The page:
If scrolling through your timeline brings pain or anxiety that’s curtailing your creativity, there’s nothing wrong with taking a social media break. The book industry is daily beset with scandals, big signing announcements, people behaving badly, and it can all get too much. Maybe just for today, you can stop scrolling? In saying this I understand that ignoring the industry’s problems might well be a privilege many people feel unable to exercise, but if your mental health is being harmed to the point you can’t bear to absorb any more, will you really be an effective accomplice, advocate or activist in the real world? Think about how you receive your email subscriptions too. Can you switch to a digest form where you can catch up on everything once every few days or once a week? Again, practice self-kindness here and balance your responsibilities with your wellness.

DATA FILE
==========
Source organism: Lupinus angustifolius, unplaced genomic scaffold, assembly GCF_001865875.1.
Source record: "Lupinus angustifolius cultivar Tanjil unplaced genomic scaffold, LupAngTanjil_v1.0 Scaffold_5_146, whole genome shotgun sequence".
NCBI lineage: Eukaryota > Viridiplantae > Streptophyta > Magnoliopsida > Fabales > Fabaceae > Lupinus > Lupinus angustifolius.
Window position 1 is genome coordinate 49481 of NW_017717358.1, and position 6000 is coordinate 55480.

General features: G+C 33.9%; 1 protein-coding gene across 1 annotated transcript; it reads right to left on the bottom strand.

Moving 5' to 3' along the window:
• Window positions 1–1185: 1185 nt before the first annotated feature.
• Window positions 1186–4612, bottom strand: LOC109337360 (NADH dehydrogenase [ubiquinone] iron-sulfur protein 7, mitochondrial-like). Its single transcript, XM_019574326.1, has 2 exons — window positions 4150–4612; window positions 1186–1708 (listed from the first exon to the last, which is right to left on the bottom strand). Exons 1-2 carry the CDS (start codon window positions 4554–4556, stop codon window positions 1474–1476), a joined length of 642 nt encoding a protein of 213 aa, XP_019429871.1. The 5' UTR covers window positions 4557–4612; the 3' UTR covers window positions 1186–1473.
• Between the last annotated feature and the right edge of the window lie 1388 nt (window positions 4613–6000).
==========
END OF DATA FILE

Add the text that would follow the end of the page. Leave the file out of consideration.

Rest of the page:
4. Share your goals and achievements
Writing is a lonely business. To counteract feeling alone, I signed up for the Bestseller Experiment Podcast’s two hundred words a day challenge (designed to encourage writers to ‘bank’ their daily word counts on the BsExp website and to write a book in a year). At the end of every writing session, whether I’d managed 60 words or 600 I sent my count off into the ether and I felt encouraged. Do you have a place to record your daily word count? Can you email a friend or family member with the numbers, just so someone knows how you’re getting on? Even if it’s just a notebook, write it down and watch the totals rise. It’s good for morale.
5. Keep playing